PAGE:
There’s something basic and reassuring about old-time gospel music. That statement is especially true of songs by the Blind Boys of Alabama, winners of six Grammys, including the 2009 Lifetime Achievement Award.
The Blind Boys have never put out a CD that had a lot of guest stars – until now. So what does the addition of such luminaries as Willie Nelson, the Oak Ridge Boys, Hank Williams Jr., Lee Ann Womack, and Vince Gill do to the music of the Blind Boys?
Their newest CD, “Take the High Road,” has the voices of all of these greats plus up-and-coming country star Jamey Johnson. In a word, the CD is “astounding” or maybe “miraculous.” Yes, I’m aware that miraculous is a pretty strong word for music, but how many CDs can you listen to that give you chill bumps on several occasions?
This collection of 13 songs it that powerful. Though it features each of the guest stars on only one song each (leaving seven selections for the Blind Boys to master), you have time to get the flavor of each of the guests.
The first song on the CD is the title track and it features some of the smoothest harmonies ever heard, with the Blind Boys and the Oak Ridge Boys singing four-part harmony (with 10 voices).
With that many superb voices blending together, this song is the one with the most potential for commercial success.
But that certainly doesn’t mean there aren’t plenty of other gems to hear. In fact, there are so many great numbers that it would be a chore to pick out a personal favorite.
Perhaps my favorite (today, at least – I might have a different favorite tomorrow) is “The Family Bible.” Willie Nelson sings lead with the Blind Boys providing superb backup.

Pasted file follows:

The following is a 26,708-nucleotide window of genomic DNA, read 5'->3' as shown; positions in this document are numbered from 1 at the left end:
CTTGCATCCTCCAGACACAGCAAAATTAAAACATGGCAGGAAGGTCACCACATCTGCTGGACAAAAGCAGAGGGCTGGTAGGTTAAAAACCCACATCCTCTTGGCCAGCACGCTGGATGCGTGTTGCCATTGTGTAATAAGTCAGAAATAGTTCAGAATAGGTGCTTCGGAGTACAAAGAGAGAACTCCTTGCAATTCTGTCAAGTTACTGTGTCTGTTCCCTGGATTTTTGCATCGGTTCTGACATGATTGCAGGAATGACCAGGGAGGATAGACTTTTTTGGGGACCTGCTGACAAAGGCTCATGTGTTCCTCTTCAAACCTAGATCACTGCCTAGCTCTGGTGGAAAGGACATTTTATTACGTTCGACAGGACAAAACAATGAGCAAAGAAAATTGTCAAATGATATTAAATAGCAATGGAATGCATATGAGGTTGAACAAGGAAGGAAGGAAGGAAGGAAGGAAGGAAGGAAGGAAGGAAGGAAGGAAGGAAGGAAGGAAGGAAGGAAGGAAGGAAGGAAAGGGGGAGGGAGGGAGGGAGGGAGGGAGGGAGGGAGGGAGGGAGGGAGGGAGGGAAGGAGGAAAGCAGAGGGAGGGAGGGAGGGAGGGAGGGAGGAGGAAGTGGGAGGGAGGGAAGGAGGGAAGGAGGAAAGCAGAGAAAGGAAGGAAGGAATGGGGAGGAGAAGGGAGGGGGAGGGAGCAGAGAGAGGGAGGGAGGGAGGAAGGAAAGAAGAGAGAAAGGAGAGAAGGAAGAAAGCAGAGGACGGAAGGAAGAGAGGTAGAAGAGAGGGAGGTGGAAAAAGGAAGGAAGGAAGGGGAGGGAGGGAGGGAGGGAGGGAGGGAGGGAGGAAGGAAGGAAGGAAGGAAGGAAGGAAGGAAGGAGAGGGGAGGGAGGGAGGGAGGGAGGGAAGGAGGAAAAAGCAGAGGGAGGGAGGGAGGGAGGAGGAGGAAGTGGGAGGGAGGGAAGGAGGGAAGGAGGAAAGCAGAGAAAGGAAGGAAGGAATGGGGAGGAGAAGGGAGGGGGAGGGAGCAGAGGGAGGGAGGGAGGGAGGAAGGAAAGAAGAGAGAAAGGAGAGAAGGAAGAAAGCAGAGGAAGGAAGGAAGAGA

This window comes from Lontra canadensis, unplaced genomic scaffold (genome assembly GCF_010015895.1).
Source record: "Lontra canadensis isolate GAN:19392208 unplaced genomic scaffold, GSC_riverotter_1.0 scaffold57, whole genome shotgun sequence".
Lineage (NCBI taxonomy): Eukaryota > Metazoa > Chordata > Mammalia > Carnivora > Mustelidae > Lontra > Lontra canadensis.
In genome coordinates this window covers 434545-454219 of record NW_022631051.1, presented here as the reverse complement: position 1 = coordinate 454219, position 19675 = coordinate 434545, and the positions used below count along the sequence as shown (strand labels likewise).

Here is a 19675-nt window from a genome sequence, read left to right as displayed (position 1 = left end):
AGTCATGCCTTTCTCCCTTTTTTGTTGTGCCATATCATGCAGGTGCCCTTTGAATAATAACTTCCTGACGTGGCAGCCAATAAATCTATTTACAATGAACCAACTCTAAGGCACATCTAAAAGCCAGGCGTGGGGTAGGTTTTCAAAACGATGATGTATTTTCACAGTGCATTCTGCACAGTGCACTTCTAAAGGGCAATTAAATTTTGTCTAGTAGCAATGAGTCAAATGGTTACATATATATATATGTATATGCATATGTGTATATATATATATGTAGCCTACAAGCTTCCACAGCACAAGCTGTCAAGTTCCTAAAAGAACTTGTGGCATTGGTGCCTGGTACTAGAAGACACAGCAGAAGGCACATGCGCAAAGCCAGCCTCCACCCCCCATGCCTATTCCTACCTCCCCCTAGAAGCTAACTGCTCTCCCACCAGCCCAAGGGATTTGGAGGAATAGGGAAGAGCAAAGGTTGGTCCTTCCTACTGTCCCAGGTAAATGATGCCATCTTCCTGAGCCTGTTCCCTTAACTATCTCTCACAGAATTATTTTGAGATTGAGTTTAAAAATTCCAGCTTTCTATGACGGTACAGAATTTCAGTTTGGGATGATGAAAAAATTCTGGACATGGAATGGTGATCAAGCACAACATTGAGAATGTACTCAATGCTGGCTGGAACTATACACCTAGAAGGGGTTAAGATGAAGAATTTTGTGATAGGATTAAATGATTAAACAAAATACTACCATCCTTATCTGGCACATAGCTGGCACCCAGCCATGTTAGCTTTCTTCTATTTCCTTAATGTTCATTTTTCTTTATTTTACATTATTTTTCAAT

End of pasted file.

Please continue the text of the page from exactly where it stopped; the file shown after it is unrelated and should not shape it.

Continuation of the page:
The most powerful song? That could very well be “Stand By Me,” one of the numbers with no guest star. As has been proven time and again, the voices of the group are quite strong enough to stand on their own, with or without music. And as on their other CDs, this one has some songs with music and some that are a capella.
And you can’t talk about this collection without mentioning “I Saw the Light,” which features Hank Jr. sounding more like his father than he ever has. By the way, Hank Sr. is the author of this song, so it is merely fitting that Junior got to sing on this version.
Gill lends his high lonesome voice to “Can You Give Me a Drink?” and Womack provides a stellar presentation of “I Was a Burden.”
Besides singing on “Have Thine Own Way, Lord,” Johnson is a co-producer of the CD.
Though it was recorded in just a few days, in a way that makes it even better, as the producers didn’t want to edit out the “raw” feeling of the music. Sometimes being under-produced is a sign of a great producer – and this is a case of that.